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Article
June 1995

Prevalence of Foveal Lesions in Type 1 and Type 2 Usher's Syndrome

Author Affiliations

From the Department of Ophthalmology and Visual Sciences, UIC Eye Center, University of Illinois at Chicago College of Medicine (Dr Fishman and Ms Derlacki); the Division of Epidemiology-Biostatistics, University of Illinois at Chicago School of Public Health (Dr Anderson); and the Department of Ophthalmology, University of Arkansas for Medical Sciences, Little Rock (Dr Lam).

Arch Ophthalmol. 1995;113(6):770-773. doi:10.1001/archopht.1995.01100060096040
Abstract

Purpose:  To evaluate possible differences in the prevalence of clinically detectable foveal lesions between patients with type 1 and type 2 Usher's syndrome.

Methods:  Records of 48 patients with type 1 and 98 patients with type 2 Usher's syndrome were retrospectively evaluated for the presence of a foveal lesion. The age, gender, and racial distribution of patients were similar in the two subtypes. Two investigators reviewed fundus photographs from all patients and, when available, fluorescein angiograms.

Results:  In the 48 patients with type 1 Usher's syndrome, 30 (62%) showed a clinically apparent atrophic- or cystic-appearing foveal lesion, whereas in the 98 patients with type 2 Usher's syndrome, 33 (34%) had either an atrophic- or a cystic-appearing foveal lesion. Logistic regression analysis showed that the probability of exhibiting a foveal lesion in both type 1 and type 2 Usher's syndrome increases with age and that patients with type 1 Usher's syndrome are more likely to have a foveal lesion than are patients with type 2 Usher's syndrome.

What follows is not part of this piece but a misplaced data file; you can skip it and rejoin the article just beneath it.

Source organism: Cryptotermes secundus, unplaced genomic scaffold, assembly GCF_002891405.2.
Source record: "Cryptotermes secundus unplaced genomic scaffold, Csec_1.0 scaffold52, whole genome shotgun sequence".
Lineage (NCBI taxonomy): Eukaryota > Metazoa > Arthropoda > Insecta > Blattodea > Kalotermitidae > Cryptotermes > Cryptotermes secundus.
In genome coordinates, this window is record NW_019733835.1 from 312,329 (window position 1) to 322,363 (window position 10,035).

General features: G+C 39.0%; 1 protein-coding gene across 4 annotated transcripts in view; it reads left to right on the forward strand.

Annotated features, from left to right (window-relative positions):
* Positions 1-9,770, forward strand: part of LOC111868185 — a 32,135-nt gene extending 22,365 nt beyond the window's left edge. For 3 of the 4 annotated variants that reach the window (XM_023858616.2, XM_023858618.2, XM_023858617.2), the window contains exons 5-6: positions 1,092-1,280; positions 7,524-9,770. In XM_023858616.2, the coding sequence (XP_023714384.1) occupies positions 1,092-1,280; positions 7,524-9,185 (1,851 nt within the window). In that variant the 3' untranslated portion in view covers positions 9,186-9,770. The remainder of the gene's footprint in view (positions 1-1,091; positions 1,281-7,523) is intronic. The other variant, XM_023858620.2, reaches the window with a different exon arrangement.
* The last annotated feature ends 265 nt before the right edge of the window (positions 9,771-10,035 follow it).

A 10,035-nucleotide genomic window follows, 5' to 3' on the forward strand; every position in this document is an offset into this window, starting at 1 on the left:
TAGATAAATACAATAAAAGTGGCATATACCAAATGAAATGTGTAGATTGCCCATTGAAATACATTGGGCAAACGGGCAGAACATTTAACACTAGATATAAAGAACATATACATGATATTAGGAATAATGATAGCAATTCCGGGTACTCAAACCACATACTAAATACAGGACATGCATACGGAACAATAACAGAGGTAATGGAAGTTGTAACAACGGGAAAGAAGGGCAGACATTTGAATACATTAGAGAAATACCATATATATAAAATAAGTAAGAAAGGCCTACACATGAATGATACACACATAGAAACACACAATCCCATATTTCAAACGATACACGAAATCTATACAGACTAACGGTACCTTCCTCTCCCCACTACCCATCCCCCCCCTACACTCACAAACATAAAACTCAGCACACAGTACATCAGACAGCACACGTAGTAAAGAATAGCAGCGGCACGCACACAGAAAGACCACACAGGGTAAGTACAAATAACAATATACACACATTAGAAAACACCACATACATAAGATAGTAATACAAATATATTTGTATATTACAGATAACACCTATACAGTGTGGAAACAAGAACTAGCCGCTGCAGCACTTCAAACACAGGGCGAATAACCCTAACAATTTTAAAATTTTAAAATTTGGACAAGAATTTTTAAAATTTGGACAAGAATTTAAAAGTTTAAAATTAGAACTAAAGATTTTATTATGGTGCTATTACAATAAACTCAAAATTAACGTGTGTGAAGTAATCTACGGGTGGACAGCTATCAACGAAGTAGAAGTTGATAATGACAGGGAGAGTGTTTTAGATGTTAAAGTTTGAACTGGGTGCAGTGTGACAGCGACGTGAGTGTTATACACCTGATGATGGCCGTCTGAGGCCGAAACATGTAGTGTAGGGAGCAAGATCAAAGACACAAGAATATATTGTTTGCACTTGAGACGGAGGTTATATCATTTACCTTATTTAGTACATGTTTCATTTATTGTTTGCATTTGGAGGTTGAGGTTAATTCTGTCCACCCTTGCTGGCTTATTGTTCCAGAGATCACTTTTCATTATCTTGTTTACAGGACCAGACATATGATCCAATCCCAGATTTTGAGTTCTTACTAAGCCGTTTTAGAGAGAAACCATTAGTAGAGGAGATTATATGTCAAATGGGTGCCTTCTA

Conclusions:  Patients with type 1 Usher's syndrome show a greater probability of having either an atrophicor cystic-appearing foveal lesion than do patients with type 2 Usher's syndrome. This higher prevalence of foveal lesions is consistent with a previous observation that the severity of visual acuity impairment with age is greater for patients with type 1 than type 2 Usher's syndrome. These data are useful in counseling such patients as to their prognosis for central visual function.

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